Even as the federal government prods the mortgage industry to avoid foreclosures through loan modifications and short sales, California may soon let such help become costlier for borrowers.
Debt forgiven on a home loan is considered income and normally subject to taxation. In 2007, however, Congress forbade the Internal Revenue Service to tax forgiven mortgage debt through 2012. Also in 2007, California adopted a ban on state taxation of mortgage-balance forgiveness through the following year. But the ban was never extended.
In February the state Senate passed a bill that would put forgiven mortgage debt off-limits to state taxation from 2009 to 2012, aligning California with the federal law. But the bill has not passed the Assembly. And Gov. Arnold Schwarzenegger — who is trying to close a $20 billion budget deficit — has said he would veto the legislation because of an unrelated provision that would increase penalties for companies that abuse tax credits.
If the bill were enacted, homeowners could seek refunds for 2009 taxes already paid. But in the meantime state income tax returns are due April 1 — or a penalty will be assessed. The State Franchise Tax Board has indicated a willingness to work with taxpayers to create a payment schedule. However, the state charges interest at a rate of 4%.
"The last thing [homeowners] should have to think about is paying taxes on debt they couldn't repay," state Sen. Lois Wolk said in February when she introduced the legislation. Her district includes Stockton and Tracy, two cities in San Joaquin County that have been hit hard by foreclosures.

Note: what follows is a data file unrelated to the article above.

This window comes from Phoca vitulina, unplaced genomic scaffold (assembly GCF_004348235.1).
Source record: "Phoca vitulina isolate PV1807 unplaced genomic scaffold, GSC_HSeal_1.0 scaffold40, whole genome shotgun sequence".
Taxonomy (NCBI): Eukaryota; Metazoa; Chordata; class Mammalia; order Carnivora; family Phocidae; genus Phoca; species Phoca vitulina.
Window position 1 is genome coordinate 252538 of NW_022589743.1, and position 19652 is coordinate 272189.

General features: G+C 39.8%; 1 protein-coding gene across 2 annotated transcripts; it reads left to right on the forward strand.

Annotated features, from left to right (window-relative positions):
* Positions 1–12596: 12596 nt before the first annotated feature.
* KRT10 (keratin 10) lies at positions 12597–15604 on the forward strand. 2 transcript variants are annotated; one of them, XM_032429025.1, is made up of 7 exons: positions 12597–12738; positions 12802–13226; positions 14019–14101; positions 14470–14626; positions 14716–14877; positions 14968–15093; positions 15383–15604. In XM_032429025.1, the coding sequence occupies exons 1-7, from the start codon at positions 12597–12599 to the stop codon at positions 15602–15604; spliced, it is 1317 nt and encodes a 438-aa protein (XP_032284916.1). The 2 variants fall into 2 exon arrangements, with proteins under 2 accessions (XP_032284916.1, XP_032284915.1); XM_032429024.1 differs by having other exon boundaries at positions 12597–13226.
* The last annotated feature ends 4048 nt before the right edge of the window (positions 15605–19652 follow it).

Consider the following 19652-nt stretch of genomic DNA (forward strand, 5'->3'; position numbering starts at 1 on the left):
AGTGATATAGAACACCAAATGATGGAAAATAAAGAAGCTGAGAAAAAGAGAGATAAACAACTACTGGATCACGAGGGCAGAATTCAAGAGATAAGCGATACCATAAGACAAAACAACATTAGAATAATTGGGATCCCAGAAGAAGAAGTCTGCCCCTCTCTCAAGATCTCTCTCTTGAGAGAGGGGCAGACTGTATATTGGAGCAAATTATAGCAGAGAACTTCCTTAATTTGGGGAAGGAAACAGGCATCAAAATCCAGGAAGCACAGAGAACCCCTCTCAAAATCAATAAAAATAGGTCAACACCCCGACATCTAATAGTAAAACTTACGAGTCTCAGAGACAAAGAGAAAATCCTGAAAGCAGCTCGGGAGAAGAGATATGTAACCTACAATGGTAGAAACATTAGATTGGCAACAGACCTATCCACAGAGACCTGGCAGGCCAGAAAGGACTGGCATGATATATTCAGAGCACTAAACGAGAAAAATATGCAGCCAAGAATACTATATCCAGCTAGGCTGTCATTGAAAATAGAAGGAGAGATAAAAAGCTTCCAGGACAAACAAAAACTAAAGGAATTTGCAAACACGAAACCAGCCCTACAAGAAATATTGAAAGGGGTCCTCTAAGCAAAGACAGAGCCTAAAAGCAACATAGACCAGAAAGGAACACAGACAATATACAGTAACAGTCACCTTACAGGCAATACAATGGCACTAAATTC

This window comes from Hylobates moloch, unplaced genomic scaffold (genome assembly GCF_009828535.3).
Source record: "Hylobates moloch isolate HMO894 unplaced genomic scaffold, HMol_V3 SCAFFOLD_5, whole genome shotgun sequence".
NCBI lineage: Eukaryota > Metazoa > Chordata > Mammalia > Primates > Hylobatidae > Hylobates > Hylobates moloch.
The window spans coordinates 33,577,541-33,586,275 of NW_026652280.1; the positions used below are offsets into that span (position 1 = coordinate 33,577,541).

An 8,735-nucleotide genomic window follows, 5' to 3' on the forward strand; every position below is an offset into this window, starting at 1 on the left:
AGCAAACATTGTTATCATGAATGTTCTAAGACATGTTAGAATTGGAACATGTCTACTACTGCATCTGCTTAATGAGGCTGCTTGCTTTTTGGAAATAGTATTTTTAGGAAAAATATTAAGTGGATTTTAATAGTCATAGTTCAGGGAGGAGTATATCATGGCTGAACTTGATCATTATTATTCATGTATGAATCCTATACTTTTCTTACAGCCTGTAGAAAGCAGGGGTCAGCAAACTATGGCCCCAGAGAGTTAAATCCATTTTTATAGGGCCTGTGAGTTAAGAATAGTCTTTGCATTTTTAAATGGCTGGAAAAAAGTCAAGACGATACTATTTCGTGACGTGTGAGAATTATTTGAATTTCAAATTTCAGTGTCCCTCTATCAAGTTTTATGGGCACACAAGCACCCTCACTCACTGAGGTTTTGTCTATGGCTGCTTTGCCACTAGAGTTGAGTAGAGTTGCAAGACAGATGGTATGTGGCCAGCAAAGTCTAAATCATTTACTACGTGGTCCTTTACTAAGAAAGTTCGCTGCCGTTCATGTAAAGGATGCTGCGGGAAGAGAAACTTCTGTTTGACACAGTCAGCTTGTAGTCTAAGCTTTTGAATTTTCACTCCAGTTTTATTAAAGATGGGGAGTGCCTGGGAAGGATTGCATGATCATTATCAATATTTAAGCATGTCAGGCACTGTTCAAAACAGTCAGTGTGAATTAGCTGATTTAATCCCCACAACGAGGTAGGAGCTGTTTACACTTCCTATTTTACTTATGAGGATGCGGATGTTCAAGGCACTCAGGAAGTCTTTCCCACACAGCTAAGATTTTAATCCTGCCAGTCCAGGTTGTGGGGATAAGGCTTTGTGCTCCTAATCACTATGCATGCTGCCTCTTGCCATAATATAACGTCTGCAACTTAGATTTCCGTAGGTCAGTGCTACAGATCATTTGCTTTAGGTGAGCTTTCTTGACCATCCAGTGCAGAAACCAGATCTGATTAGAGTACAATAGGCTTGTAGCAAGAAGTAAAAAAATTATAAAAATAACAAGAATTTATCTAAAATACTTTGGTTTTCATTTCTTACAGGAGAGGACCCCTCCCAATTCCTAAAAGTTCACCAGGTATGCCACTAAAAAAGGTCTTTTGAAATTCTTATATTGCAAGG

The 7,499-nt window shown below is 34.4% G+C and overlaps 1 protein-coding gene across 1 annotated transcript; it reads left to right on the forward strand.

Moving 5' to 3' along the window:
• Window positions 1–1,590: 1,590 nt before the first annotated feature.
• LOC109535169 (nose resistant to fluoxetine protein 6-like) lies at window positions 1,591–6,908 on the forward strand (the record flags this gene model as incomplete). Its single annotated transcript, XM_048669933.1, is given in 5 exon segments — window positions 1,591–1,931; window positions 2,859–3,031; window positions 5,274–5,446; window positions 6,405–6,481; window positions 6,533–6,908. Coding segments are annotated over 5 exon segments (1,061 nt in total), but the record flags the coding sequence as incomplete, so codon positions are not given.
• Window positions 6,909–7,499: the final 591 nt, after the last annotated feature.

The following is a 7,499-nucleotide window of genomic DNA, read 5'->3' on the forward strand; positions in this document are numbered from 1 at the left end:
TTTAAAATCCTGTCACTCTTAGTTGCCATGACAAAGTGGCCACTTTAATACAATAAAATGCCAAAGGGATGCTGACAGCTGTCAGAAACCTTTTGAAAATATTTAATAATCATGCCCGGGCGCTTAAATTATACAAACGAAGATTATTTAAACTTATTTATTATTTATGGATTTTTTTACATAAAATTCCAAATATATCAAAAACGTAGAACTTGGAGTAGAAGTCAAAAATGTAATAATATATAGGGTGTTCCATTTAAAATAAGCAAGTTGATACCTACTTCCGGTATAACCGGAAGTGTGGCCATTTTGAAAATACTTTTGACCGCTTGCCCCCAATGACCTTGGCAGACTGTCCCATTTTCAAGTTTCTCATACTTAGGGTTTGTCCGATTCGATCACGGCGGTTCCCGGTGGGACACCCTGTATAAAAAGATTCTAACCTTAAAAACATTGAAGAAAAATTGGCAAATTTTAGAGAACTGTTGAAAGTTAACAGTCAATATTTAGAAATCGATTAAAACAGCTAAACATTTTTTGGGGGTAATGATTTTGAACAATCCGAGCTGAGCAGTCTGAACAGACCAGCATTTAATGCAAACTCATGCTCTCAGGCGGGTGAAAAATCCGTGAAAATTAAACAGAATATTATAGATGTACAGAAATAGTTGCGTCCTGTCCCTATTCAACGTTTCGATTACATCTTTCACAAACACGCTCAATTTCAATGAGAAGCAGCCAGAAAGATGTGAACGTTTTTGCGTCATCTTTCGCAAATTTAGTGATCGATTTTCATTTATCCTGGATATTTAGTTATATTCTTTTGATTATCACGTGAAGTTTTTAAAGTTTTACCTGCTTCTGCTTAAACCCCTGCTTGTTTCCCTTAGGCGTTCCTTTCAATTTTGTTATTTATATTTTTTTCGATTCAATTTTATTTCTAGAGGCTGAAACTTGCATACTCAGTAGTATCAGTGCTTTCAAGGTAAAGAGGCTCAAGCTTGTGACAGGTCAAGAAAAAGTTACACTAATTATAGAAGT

Wolk's bill would exclude from taxation up to $500,000 of mortgage debt on primary residences that was forgiven as the result of a short sale or loan modification.
Many defaulted borrowers are unaware that they will be hit with sizable tax bills, according to the California Association of Realtors and tax experts.
"A lot of people just don't have a choice, and though a short sale may be easier on their credit, they still face tax consequences," said Michael Gray, a San Jose accountant who has written on the subject on his blog, taxtrimmers.com.
California "can't afford to" extend the tax credit because of its budget deficit, Gray said. "While legislators hate to be in the position of creating an additional hardship for California taxpayers, they can't make their own budget work because California is so far underwater."